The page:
Commissioners are essentially judges, the main difference being that they’re appointed by judges. Pratt was appointed in 2006, first presiding over a traffic court. Before that, she spent ten years as a staff lawyer with L.A. County Counsel, which represents the Board of Supervisors and other agencies. Back in 1993, while Pratt was working for a corporate law firm, her sister was shot and killed in Long Beach by her boyfriend during an argument.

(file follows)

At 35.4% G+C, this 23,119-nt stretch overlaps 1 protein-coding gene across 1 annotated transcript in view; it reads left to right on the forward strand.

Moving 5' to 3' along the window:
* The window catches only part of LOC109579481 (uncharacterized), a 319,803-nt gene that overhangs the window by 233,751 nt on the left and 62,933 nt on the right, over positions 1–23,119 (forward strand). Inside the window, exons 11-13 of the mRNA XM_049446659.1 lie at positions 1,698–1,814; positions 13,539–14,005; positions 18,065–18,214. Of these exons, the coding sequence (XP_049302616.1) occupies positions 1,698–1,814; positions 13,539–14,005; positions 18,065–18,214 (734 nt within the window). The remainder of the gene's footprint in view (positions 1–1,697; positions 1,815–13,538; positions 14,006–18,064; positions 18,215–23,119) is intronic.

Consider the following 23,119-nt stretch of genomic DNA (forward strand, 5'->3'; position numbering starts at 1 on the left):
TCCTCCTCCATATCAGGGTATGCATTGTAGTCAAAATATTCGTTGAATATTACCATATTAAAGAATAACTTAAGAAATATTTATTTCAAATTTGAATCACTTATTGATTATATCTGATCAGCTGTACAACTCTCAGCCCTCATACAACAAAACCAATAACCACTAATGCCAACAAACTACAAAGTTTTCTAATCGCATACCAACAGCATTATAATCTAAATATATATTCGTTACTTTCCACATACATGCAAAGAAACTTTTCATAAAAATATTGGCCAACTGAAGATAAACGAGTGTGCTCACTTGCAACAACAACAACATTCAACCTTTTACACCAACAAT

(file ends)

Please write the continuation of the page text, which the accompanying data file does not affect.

Pratt says her sister’s death fuels her compassion for young women who can’t break free from their abusers. But she wasn’t always empathetic toward the girls in her court. Like Lieutenant Dawson, she viewed them as willing participants in a victimless crime. “Most of the girls would tell me they chose this,” she said, “and I’d lecture them about making bad choices because I accepted their statements at face value.” She began to view things differently in 2010, when a 12-year-old named Felicia* wound up in court for assaulting her mother, who’d already been investigated by the DCFS for abuse and neglect. As a regular in Pratt’s court, Felicia wound up running away from several foster homes after being sentenced by Pratt. “Put me in a locked facility,” Felicia told a social worker. “That’s the only place I’ll stay.” Pratt sent her to Camp Scudder, in Santa Clarita, the county’s toughest juvenile lockdown. Four months into a six-month sentence, Felicia went home on good behavior, but she fled soon after and was arrested for loitering with the intent to commit prostitution. “At this point,” said Pratt, “Felicia related to me that she had been kidnapped.” Based on the girl’s delinquency, Pratt was skeptical. Later the same day Long Beach police officers told Pratt that they’d heard Felicia was a victim of a felon named Ray Rhodes, who would abduct girls and force them into prostitution. Police believed he’d kill Felicia to prevent her from sitting on the witness stand. Felicia did testify against Rhodes, who was sentenced to 45 years in prison, but the girl hasn’t been in contact with her probation officers for the last several months.